• More than 2,400 FEMA employees are deployed to Alabama, Florida, Georgia, Louisiana, Mississippi and Texas and are ready to provide additional support as needed.
  • There are 10 FEMA Incident Management Assistance Teams (IMAT) ready to support state needs. Six are deployed to Louisiana, two are in Alabama, two are in Mississippi and three on standby to deploy if necessary.
  • FEMA liaison officers are deployed to Alabama, Louisiana, and Texas.
  • Incident Support Bases have been established in Alexandria, Louisiana and Montgomery and Selma, Alabama. Commodities, equipment, and personnel are being pre-positioned to rapidly deploy post-storm, as needed. This includes:
    • Twelve Urban Search and Rescue teams are staged in Alabama and Louisiana, nine of which are in Louisiana.
    • A U.S. Army Corps of Engineers Power Restoration team.
    • Over 90 ambulances and emergency medical service providers for post storm evacuation support as needed. Additionally, eight fixed wing and seven rotary air ambulances are being staged for post-storm patient evacuation if needed.
    • FEMA has staged more than 2.5 million meals, 3.1 million liters of water, 76,000 tarps and 64 generators. Twenty-nine additional generators are staged at Maxwell AFB in Alabama.
  • Mobile Emergency Response Support assets including Emergency Operations Vehicles are deployed to support Louisiana and Mississippi.
  • FEMA’s Hurricane Liaison at the National Hurricane Center in Miami continues to provide real time information about Hurricane Ida’s track and intensity.
  • FEMA assigned additional personnel from the federal government, including the Department of Defense, Health and Human Services, and U.S. Army Corps of Engineers to provide support as needed.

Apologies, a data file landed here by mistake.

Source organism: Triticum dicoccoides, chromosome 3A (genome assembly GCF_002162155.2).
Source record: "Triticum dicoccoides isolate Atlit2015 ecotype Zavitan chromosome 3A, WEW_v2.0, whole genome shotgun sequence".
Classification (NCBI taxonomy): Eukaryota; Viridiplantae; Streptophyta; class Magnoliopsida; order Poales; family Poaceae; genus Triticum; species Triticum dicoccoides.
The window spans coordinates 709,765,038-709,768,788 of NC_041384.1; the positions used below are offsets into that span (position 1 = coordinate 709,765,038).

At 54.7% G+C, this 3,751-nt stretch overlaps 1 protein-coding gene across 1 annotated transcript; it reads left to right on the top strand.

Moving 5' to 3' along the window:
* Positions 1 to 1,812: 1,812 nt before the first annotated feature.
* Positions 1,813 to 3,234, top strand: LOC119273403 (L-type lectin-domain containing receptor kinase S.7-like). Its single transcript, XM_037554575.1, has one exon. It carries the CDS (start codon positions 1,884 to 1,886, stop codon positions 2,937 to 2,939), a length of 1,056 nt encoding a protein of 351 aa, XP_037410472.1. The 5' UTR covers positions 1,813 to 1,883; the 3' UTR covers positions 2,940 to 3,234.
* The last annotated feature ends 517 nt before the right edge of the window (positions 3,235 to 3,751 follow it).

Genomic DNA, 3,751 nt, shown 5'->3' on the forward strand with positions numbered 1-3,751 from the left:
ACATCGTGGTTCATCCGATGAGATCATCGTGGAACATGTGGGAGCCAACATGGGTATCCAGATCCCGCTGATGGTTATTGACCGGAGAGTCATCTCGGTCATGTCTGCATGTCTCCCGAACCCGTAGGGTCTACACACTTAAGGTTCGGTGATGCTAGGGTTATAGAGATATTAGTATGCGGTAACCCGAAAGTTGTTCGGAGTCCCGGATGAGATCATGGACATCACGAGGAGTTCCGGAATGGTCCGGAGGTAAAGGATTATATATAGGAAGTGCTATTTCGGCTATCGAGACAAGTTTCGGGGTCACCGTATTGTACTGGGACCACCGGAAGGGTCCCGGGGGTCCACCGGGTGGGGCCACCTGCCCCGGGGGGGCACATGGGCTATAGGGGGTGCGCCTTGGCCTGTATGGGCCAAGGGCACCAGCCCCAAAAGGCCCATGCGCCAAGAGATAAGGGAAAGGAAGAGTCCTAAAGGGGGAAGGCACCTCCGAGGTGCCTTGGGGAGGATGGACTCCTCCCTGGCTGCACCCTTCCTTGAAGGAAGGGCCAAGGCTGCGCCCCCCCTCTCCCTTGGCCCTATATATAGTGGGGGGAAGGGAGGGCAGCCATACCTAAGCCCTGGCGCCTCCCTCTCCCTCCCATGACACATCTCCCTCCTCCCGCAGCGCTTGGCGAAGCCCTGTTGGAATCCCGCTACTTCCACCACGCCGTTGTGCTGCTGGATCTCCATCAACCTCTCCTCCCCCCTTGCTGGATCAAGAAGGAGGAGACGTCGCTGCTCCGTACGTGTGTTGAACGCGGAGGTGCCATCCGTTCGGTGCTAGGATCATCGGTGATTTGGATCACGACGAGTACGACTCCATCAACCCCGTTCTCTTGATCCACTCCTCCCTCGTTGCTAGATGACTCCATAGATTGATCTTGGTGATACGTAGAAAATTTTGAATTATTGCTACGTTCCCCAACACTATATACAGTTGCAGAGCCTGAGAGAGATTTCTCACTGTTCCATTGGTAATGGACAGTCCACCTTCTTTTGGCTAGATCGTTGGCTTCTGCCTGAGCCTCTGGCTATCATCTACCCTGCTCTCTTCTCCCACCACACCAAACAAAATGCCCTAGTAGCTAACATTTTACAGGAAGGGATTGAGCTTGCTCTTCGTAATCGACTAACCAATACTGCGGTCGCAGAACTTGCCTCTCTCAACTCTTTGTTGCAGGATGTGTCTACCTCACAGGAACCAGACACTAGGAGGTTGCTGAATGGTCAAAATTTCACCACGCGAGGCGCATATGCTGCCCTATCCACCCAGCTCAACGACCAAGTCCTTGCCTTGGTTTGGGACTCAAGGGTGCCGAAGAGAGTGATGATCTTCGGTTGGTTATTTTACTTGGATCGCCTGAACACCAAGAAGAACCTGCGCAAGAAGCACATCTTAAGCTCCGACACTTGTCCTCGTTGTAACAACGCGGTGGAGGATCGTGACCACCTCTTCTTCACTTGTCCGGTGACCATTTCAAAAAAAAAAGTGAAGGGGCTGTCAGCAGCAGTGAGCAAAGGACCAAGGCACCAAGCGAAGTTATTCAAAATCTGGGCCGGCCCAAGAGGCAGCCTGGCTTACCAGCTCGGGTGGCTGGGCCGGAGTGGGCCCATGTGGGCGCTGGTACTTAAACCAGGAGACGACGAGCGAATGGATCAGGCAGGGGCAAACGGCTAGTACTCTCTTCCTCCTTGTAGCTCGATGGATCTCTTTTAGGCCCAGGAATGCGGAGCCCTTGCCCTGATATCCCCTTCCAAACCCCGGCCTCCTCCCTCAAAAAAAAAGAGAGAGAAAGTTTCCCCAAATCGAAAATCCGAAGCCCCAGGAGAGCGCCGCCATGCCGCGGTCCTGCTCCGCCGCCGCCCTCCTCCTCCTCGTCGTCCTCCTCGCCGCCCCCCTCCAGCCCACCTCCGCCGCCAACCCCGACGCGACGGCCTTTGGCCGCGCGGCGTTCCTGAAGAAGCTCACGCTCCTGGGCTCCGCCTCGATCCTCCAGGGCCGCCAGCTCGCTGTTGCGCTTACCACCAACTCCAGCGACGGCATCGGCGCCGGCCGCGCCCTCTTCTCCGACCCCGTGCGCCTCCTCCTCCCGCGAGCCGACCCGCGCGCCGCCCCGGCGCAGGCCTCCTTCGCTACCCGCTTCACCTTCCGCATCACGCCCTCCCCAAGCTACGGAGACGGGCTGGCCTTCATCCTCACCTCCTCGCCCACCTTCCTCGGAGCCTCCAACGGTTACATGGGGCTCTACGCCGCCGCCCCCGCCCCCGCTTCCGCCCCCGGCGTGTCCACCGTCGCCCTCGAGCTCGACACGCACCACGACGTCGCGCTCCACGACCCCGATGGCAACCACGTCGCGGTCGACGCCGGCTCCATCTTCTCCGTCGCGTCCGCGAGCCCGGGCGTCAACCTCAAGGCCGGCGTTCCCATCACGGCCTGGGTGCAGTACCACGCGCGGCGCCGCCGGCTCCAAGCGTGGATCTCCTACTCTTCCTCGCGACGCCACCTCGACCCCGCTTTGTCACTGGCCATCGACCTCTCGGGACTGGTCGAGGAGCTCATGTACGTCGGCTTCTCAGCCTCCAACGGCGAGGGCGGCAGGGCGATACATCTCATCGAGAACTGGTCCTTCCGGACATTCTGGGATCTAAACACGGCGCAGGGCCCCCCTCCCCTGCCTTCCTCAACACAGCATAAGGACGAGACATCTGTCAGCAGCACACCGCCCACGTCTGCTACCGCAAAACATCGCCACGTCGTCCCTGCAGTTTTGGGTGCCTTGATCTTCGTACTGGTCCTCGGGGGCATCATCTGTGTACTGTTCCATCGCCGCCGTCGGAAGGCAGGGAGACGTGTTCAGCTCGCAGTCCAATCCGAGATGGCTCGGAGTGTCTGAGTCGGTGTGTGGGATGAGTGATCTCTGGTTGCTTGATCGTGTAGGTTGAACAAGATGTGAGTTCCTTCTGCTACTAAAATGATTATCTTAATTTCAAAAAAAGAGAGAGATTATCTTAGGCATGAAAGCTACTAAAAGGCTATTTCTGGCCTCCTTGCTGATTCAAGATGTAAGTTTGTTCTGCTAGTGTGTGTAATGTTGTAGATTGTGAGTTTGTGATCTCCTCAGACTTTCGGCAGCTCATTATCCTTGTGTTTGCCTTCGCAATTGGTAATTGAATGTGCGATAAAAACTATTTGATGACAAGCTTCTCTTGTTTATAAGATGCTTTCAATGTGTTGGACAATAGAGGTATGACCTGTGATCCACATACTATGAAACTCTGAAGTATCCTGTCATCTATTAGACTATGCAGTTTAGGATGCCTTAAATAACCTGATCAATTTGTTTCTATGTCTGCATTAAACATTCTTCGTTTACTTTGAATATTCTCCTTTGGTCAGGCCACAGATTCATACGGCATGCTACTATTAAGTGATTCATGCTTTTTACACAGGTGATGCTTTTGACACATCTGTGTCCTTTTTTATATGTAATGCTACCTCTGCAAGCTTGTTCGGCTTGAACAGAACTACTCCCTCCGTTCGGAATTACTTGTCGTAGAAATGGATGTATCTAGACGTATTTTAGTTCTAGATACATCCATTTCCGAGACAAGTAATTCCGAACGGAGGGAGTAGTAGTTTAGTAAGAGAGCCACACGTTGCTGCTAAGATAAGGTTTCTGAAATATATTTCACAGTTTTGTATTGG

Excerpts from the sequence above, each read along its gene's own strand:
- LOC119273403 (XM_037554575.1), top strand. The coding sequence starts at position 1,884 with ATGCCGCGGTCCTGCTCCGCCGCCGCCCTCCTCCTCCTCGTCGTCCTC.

• A U.S. Department of Health and Human Services incident management team has deployed to Dallas, Texas.

Stay safe during hurricane conditions 

  • If you did not evacuate, find a safe location to ride out the storm. Avoid enclosed areas where you may become trapped, such as an attic.
  • Stay informed. Individuals in Louisiana can text IDA to 67283 for storm updates from the Governor’s Office of Homeland Security and Emergency Preparedness (GOHSEP) or visit GOHSEP’s website. For storm updates in Mississippi, visit Hurricane Ida – MEMA. Individuals in Alabama should follow the guidance of local officials or visit Alabama Emergency Management Agency’s website.
  • Stay put. Stay off the roads. Emergency workers may be assisting people in flooded areas or cleaning up debris. You can help them by staying off the roads and out of the way. If you evacuated, do not return home until local officials say it is safe.
  • Gather supplies. Have enough supplies for your household. Include medication, disinfectant supplies, face maskspet supplies and a battery-operated radio with extra batteries. After a hurricane, you may not have access to these supplies for days or weeks.
  • Don’t drive through flood waters. Almost half of all flash flood deaths happen in vehicles. When in your car, look out for flooding in low lying areas at bridges and at highway dips. As little as 6 inches of water may cause you to lose control of your vehicle.
  • Check on friends and family. If you are able, please check on your neighbors, friends, and family. Some may need more help than others. You can help by sharing emergency alerts, and real-time safety notifications.

Stay safe during power outages